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  1.    #1  
    Has anyone noticed how similar the hardware platform for the upcomming release of Palm OS5 is to the current Pocket PC 2002 platform?

    Here is a little snipit from www.palmos.com regarding enhanced audio & video capabilities:

    "Palm OS 5 incorporates a set of high-density APIs that double the screen resolution of a Palm Powered device from 160 x 160 pixels to 320x320 pixels. (These high-density APIs are compatible with software written for a 160 x 160 screen.) In addition to these video enhancements, audio capabilities have been improved with a new set of APIs for playing and recording 16-bit audio files. Licensees and developers can harness these new multimedia resources to further improve the video and audio solutions that exist on the Palm OS platform today, and to deliver the multimedia devices and applications of tomorrow."

    Arm processors, high res screens, 16 bit audio........ sounds allot like the current PPC 2002 platform today. I also read a story online ( I believe on Cnet) that some hardware mfgs. are licensing both PPC and Palm OS. Could we see some multi-os capable devices? Wouldn't it be sweet to dual boot Palm OS5 and PPC 2002 on the same device?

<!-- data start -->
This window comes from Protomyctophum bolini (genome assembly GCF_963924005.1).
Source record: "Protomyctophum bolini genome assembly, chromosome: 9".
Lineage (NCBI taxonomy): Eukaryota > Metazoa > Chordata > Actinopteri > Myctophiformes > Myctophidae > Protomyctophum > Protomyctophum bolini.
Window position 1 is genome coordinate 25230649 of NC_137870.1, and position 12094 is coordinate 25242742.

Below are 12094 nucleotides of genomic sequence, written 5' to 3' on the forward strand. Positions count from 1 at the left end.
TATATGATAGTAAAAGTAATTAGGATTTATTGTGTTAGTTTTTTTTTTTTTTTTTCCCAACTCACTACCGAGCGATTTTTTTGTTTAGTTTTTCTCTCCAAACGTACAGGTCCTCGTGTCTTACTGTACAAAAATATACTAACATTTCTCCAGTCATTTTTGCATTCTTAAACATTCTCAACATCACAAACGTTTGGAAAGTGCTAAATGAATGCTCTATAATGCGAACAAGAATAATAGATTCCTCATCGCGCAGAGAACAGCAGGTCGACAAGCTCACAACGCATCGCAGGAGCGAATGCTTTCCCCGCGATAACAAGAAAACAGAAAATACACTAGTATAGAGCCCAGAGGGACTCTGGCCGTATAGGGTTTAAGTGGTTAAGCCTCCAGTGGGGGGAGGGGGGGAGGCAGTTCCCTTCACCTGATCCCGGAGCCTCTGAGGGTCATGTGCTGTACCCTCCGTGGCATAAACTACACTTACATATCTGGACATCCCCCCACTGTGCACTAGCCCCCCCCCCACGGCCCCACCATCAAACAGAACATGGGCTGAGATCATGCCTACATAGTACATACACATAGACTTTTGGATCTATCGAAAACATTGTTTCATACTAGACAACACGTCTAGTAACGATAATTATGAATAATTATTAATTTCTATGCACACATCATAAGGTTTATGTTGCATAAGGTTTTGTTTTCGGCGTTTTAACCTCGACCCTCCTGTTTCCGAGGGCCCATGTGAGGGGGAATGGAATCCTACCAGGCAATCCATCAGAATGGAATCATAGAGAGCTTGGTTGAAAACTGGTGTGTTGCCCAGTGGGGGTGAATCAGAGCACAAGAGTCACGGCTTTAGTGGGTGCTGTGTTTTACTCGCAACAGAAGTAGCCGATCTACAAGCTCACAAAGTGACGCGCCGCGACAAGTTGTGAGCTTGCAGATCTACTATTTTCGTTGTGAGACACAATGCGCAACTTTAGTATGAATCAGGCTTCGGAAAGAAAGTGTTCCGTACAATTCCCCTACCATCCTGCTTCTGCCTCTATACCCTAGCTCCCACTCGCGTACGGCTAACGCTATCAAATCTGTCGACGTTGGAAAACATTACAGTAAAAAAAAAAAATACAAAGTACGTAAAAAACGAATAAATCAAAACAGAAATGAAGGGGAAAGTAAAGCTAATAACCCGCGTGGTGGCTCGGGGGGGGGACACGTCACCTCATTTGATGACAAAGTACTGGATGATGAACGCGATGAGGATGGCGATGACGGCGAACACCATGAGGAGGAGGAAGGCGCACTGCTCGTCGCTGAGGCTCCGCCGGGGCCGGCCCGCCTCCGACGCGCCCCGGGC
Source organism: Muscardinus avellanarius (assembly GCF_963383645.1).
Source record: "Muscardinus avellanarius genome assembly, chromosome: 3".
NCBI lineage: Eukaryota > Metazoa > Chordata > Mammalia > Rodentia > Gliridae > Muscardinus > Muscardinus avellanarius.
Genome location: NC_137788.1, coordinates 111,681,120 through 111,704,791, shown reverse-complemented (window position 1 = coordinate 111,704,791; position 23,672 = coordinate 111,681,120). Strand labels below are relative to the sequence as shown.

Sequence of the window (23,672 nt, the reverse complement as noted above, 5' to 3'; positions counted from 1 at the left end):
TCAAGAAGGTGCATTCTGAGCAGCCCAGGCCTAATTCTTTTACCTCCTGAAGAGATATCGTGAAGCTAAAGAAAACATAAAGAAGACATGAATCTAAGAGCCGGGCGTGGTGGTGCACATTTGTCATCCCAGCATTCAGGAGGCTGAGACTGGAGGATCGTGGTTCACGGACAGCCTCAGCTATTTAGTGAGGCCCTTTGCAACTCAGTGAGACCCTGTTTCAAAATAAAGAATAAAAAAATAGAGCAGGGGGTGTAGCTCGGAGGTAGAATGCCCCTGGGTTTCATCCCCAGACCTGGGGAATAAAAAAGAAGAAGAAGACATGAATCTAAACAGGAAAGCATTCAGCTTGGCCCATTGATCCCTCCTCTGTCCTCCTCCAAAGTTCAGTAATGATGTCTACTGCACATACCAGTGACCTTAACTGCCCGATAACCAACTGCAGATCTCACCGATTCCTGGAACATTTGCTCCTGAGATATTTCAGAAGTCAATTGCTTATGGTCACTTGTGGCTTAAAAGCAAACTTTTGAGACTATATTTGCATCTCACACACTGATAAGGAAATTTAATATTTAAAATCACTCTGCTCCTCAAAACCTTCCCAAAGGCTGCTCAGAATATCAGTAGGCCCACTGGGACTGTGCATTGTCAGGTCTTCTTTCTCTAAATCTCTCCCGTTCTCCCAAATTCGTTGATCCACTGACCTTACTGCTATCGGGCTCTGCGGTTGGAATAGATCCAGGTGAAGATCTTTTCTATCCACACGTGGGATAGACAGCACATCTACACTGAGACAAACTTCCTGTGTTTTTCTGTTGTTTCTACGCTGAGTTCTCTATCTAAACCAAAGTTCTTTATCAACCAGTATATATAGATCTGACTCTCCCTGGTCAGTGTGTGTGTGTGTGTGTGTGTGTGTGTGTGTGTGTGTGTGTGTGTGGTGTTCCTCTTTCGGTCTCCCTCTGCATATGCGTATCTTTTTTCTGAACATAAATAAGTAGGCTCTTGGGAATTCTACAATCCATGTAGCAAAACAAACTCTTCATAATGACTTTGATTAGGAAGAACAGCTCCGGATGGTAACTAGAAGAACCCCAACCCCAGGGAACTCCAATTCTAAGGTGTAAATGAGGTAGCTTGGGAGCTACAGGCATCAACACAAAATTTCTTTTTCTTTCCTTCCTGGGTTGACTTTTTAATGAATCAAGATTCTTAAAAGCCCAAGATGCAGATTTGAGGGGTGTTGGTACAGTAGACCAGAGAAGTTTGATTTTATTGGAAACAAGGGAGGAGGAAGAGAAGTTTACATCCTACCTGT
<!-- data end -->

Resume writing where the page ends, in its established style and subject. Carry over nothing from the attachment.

Linux has already been ported to the PPC platform so you could essentially flash Linux to your Ipaq, right now if you wish.

    For anyone interested Target is currently selling the Ipaq model 3765 (64mb ram, 32 mb rom) w/ PPC 2002 premium for $399 and Compaq is offering a $50.00 mail in rebate until May 25, 2002.
    Final price $349 about the cost of a monochrome M500.

    I'm not ready to give up my Handspring Prism /Visorphone just yet but the difference in performance between the two devices is undeniably in favor of the Ipaq.

    Maybe someone can make a Springboard sled for the PPC Platform since Handspring seems to have no use for it anymore

    What do you guys think, will we see a flash Palm OS5 port similar to the current linux port for the Arm PPC 2002 platform?
  2. #2  
    If someone doesn't make a device, someone will make an emulator.
  3.    #3  
    Originally posted by b1lanceman
    If someone doesn't make a device, someone will make an emulator.
    That's the beauty of it..........The devices will be running on practically the same hardware platform, so no emulator should be necessary.

    Its like running Windows 98, Me, 2000, XP on the x86 platform. They are all different OS's but they will all run on the same hardware.

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